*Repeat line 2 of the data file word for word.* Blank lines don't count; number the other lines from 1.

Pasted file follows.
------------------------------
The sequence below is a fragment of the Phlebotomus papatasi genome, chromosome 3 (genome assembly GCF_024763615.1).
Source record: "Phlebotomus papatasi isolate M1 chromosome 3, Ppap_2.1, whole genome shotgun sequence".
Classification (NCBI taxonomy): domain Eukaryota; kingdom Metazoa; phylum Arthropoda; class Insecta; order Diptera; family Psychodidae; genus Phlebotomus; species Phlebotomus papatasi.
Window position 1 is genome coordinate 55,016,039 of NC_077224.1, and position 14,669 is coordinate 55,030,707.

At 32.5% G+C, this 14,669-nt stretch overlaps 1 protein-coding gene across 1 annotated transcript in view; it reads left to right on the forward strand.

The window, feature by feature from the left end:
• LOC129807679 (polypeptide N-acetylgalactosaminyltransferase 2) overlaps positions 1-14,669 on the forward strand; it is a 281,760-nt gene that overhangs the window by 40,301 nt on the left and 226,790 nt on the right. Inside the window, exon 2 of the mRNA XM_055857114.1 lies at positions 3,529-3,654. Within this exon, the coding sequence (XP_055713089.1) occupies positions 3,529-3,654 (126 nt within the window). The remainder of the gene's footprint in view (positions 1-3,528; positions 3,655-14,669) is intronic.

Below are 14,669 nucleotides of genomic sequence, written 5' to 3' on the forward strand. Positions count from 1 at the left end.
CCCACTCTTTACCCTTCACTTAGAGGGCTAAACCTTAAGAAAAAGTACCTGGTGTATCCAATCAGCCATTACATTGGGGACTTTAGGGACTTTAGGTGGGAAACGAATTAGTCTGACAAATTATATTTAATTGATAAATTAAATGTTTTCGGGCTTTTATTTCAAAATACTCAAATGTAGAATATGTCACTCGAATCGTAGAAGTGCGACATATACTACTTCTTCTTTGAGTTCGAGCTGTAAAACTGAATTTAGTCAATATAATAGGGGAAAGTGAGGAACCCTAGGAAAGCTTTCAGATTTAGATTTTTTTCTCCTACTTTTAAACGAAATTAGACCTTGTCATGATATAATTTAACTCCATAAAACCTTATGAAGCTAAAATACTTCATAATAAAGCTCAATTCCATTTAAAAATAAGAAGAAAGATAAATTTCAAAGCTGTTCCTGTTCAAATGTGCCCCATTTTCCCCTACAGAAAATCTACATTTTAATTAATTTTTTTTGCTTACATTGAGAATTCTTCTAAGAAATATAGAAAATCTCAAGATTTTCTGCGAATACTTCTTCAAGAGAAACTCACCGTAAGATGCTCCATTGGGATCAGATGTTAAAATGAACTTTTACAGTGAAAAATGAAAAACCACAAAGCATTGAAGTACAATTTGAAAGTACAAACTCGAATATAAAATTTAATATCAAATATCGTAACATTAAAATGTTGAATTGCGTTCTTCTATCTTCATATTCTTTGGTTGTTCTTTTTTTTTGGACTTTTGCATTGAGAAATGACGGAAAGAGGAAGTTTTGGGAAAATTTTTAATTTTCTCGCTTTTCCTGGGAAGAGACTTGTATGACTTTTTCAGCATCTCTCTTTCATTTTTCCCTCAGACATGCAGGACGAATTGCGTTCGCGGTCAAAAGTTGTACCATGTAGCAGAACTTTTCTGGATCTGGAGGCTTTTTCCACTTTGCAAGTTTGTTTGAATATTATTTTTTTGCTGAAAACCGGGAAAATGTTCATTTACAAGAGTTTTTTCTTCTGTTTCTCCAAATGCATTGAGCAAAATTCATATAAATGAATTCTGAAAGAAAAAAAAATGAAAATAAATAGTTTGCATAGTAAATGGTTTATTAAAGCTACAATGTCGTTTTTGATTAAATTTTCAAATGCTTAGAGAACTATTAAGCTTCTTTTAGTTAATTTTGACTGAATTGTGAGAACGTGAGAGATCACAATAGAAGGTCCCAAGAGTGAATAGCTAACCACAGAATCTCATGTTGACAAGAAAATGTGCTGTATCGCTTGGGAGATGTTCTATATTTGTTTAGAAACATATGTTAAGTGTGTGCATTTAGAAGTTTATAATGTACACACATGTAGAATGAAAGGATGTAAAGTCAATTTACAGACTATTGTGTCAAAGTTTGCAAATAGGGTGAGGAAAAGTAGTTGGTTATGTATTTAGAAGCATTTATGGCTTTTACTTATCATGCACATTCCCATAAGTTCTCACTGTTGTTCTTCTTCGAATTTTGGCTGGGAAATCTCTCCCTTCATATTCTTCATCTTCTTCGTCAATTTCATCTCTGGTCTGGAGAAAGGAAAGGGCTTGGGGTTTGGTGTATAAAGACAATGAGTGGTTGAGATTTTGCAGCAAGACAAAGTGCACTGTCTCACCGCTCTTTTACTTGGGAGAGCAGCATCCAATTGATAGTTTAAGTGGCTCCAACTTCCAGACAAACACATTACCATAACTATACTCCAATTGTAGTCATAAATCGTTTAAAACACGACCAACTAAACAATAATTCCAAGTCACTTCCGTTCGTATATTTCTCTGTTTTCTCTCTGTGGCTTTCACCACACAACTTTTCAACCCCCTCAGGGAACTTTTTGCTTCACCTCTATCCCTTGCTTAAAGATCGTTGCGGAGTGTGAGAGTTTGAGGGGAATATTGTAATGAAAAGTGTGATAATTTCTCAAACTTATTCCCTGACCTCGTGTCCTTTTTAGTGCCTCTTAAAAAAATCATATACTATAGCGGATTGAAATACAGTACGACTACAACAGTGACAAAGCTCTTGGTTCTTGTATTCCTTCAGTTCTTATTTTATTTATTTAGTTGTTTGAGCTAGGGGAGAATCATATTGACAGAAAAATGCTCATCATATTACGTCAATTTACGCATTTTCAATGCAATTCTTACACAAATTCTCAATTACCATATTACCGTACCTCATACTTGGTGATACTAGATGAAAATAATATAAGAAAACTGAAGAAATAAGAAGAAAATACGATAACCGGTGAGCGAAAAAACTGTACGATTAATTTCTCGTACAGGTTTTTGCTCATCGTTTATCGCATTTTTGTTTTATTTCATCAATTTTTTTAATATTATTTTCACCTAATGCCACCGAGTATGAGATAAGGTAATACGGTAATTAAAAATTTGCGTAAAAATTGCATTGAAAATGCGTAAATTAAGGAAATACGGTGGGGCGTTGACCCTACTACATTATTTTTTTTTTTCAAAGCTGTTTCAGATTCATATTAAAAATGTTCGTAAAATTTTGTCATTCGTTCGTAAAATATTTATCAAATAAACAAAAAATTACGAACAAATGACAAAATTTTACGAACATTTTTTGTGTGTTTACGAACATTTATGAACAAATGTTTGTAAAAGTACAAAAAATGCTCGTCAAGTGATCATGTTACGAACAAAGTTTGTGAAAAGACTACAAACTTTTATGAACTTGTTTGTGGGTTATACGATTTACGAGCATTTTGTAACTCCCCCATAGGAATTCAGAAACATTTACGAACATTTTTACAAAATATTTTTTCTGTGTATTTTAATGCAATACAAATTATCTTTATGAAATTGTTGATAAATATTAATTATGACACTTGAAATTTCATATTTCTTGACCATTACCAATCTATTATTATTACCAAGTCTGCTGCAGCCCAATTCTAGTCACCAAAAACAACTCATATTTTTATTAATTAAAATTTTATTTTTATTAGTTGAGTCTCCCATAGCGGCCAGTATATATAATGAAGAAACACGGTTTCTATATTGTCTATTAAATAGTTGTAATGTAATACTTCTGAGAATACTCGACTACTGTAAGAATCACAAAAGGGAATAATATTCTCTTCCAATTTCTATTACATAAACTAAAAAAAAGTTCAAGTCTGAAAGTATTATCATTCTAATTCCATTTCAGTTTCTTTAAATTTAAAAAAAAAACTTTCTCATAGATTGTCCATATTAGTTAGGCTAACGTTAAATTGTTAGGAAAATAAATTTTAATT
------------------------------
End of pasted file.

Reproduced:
Source record: "Phlebotomus papatasi isolate M1 chromosome 3, Ppap_2.1, whole genome shotgun sequence".